“Our high protein, grass-fed yogurt at an affordable price really resonated with the buyer, as well as our commitment to health and wellness community initiatives,” said Therese Meers, an attorney who specialized in providing legal assistance to small businesses before co-founding Saga Dairy in 2015 with her husband Phil, who has a background in corporate restructuring.
She added: “Viking is a national brand in nearly 1,000 stores from California to the Carolinas, as far north as Michigan and Wisconsin and as far south as Texas and Florida.”
America’s first yogurt?
The Meers - who don’t hail from Iceland - are taking a novel approach to marketing their high-protein ‘skyr-style’ yogurts, by going back in time to present yogurt as the fuel that powered the Vikings on their epic voyages across the Atlantic, and inviting fans to ‘Unleash your inner Viking’.
The packaging - which playfully describes the product as “America’s first yogurt!” – adds: “The Viking Sagas tell the story of how they first brought Viking yogurt to America… 1,000 years later, it finally returns…”
People really like the fact that we’re a family-owned business
However, the fact that Saga Dairy (which is based out of Boston and Chicago and manufactures its products in upstate New York) is a family-run business producing a high-quality product is more important to retail buyers and consumers than whether the founders are Icelandic, Therese Meers told FoodNavigator-USA after the launch.
“People really like the fact that we’re a family owned business and they want to support what we’re trying to do, which is make high protein, lower sugar yogurt more accessible, something you can eat daily, not a treat [each 6oz pot has 16-19g protein and 5-14g sugar; the pure variety has 5g sugar – all from the milk - and 19 g protein].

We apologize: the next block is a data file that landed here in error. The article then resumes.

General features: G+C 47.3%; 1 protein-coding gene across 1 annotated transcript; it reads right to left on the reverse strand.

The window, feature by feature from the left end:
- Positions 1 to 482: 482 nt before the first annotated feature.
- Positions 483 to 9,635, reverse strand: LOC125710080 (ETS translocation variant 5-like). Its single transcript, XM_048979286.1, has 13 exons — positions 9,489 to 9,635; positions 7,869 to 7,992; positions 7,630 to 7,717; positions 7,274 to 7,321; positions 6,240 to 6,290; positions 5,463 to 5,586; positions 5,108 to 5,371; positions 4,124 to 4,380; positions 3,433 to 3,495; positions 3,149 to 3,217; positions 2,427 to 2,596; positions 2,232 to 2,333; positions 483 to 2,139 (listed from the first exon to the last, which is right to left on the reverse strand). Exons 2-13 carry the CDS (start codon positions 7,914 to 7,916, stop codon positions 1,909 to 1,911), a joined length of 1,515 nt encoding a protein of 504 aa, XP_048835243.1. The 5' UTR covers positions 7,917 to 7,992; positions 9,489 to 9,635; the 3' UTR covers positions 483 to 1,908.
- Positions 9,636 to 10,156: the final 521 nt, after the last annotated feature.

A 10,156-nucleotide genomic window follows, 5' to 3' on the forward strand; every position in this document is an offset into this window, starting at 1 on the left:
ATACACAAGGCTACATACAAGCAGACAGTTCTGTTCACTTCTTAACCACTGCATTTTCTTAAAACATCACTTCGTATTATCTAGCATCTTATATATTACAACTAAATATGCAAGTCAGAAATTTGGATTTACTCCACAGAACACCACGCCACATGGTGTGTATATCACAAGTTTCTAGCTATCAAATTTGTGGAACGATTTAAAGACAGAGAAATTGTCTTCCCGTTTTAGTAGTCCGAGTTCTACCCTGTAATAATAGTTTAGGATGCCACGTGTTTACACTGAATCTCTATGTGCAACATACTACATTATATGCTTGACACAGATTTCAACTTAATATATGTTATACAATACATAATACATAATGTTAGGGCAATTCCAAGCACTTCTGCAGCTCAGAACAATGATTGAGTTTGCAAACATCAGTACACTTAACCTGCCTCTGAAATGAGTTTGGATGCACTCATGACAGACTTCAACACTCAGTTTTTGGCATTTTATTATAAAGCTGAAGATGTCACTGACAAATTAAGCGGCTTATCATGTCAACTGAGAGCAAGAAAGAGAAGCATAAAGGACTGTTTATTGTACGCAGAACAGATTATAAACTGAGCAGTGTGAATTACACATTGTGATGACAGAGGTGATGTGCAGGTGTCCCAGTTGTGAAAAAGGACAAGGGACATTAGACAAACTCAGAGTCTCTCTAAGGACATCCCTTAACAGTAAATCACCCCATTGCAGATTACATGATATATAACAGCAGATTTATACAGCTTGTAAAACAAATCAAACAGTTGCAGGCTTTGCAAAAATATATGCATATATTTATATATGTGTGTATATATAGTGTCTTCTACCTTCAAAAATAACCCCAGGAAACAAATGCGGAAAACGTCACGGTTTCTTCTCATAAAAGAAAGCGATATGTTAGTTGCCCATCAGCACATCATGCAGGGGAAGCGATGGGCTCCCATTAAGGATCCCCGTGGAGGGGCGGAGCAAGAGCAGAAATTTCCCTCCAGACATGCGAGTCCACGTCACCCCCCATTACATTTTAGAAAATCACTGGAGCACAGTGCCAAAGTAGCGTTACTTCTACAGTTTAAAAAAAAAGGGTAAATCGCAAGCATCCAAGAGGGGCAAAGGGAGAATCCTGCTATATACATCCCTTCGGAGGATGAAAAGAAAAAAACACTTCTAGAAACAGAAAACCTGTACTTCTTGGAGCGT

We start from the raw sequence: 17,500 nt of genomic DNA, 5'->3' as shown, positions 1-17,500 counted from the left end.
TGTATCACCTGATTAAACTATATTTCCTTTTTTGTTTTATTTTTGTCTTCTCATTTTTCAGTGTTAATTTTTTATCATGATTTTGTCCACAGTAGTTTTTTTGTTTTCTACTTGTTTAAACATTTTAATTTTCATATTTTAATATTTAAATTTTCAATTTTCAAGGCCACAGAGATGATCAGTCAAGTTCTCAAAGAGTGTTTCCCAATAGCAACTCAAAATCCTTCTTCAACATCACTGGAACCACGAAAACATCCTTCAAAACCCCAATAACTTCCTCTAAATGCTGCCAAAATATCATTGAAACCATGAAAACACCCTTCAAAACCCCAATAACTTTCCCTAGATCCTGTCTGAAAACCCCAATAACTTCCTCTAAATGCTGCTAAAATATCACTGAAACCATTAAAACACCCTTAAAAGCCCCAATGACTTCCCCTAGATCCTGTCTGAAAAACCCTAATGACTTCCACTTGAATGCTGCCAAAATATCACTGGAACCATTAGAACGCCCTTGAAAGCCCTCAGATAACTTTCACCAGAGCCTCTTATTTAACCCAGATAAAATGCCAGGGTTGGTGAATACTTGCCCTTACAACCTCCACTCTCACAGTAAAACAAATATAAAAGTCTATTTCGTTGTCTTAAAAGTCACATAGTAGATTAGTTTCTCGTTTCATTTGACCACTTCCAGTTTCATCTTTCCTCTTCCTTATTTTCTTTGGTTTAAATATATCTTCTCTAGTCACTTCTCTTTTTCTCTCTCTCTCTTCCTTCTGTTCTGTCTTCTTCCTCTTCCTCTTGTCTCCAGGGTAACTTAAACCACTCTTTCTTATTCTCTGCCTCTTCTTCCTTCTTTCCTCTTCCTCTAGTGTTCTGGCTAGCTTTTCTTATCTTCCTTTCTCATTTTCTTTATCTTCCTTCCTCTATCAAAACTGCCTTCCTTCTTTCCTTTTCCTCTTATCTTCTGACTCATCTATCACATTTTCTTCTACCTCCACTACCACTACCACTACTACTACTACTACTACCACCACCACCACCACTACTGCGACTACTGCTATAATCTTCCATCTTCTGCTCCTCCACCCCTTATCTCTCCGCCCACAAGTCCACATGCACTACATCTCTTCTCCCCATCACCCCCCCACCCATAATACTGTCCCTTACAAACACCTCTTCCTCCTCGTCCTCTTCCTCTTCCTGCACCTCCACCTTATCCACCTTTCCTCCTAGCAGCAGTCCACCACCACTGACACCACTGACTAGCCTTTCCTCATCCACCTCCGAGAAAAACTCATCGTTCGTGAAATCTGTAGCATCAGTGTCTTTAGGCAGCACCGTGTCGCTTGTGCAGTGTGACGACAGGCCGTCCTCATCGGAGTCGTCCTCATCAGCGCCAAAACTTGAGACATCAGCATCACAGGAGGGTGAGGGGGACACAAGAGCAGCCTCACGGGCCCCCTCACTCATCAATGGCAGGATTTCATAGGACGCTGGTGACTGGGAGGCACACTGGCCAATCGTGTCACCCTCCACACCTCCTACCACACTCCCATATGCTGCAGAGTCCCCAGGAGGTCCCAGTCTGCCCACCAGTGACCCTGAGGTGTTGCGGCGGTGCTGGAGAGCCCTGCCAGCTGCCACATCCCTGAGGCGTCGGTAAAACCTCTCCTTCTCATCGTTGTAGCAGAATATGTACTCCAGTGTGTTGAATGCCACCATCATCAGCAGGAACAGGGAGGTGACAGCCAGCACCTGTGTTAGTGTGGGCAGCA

“But they also really like the taste and the texture. We spent a long time working with experts at the University of Illinois to understand the cultures to use and get the recipe exactly right.”
The flavors include Pure, Vanilla, Coconut Creme (with coconut ream and shredded coconut), Strawberry, Blueberry, and Cucumber Mint.
We don’t need to add as much sugar
Meers added: “Because we’re taking out more of the whey [Viking Icelandic Yogurt is strained for longer than Greek yogurt, so requires four cups of milk to make one cup of yogurt vs three for Greek yogurt, she says], we don’t need to add as much sugar.”
As for the flavors, while cucumber mint might sound a little off the wall, it’s one of the things that impressed buyers about the brand, which is “bringing something new and unique” to the category, she added.
Consumers also like the fact that Viking comes in 6oz cups (many other players in the category have reduced their cup sizes to 5.3oz), but still retails at a lower price ($1.59 or $1.25 on sale), she said. “Not everyone can afford to spend $2-3 on a cup of yogurt. We want to bring Icelandic yogurt to the mainstream, to make it something you can afford to eat every day.”
Read more about Saga Dairy HERE.